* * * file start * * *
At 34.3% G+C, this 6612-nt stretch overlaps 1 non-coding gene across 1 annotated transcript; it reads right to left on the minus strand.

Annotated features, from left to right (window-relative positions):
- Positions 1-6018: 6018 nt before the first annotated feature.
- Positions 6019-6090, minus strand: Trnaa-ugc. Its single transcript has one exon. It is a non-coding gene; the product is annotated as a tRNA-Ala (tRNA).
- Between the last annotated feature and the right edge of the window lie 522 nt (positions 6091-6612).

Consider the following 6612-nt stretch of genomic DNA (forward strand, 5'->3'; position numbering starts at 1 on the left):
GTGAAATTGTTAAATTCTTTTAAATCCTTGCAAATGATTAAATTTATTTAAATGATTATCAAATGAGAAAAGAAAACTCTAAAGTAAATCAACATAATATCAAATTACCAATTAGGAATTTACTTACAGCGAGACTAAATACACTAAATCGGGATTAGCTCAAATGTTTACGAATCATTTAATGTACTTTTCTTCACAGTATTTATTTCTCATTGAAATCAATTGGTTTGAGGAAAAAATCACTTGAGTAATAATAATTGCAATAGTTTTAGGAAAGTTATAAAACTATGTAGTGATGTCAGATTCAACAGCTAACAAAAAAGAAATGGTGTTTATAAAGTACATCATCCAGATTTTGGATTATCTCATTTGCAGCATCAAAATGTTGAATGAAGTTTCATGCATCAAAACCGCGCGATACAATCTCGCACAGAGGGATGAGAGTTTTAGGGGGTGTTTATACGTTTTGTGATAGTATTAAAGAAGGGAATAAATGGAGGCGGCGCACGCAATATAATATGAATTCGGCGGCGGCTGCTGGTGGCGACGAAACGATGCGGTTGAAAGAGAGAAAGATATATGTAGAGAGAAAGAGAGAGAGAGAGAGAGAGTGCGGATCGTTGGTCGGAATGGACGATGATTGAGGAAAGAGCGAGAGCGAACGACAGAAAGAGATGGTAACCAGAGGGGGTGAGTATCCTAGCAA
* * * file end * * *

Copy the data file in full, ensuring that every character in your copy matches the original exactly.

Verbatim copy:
At 34.3% G+C, this 6612-nt stretch overlaps 1 non-coding gene across 1 annotated transcript; it reads right to left on the minus strand.

Annotated features, from left to right (window-relative positions):
- Positions 1-6018: 6018 nt before the first annotated feature.
- Positions 6019-6090, minus strand: Trnaa-ugc. Its single transcript has one exon. It is a non-coding gene; the product is annotated as a tRNA-Ala (tRNA).
- Between the last annotated feature and the right edge of the window lie 522 nt (positions 6091-6612).

Consider the following 6612-nt stretch of genomic DNA (forward strand, 5'->3'; position numbering starts at 1 on the left):
GTGAAATTGTTAAATTCTTTTAAATCCTTGCAAATGATTAAATTTATTTAAATGATTATCAAATGAGAAAAGAAAACTCTAAAGTAAATCAACATAATATCAAATTACCAATTAGGAATTTACTTACAGCGAGACTAAATACACTAAATCGGGATTAGCTCAAATGTTTACGAATCATTTAATGTACTTTTCTTCACAGTATTTATTTCTCATTGAAATCAATTGGTTTGAGGAAAAAATCACTTGAGTAATAATAATTGCAATAGTTTTAGGAAAGTTATAAAACTATGTAGTGATGTCAGATTCAACAGCTAACAAAAAAGAAATGGTGTTTATAAAGTACATCATCCAGATTTTGGATTATCTCATTTGCAGCATCAAAATGTTGAATGAAGTTTCATGCATCAAAACCGCGCGATACAATCTCGCACAGAGGGATGAGAGTTTTAGGGGGTGTTTATACGTTTTGTGATAGTATTAAAGAAGGGAATAAATGGAGGCGGCGCACGCAATATAATATGAATTCGGCGGCGGCTGCTGGTGGCGACGAAACGATGCGGTTGAAAGAGAGAAAGATATATGTAGAGAGAAAGAGAGAGAGAGAGAGAGAGTGCGGATCGTTGGTCGGAATGGACGATGATTGAGGAAAGAGCGAGAGCGAACGACAGAAAGAGATGGTAACCAGAGGGGGTGAGTATCCTAGCAA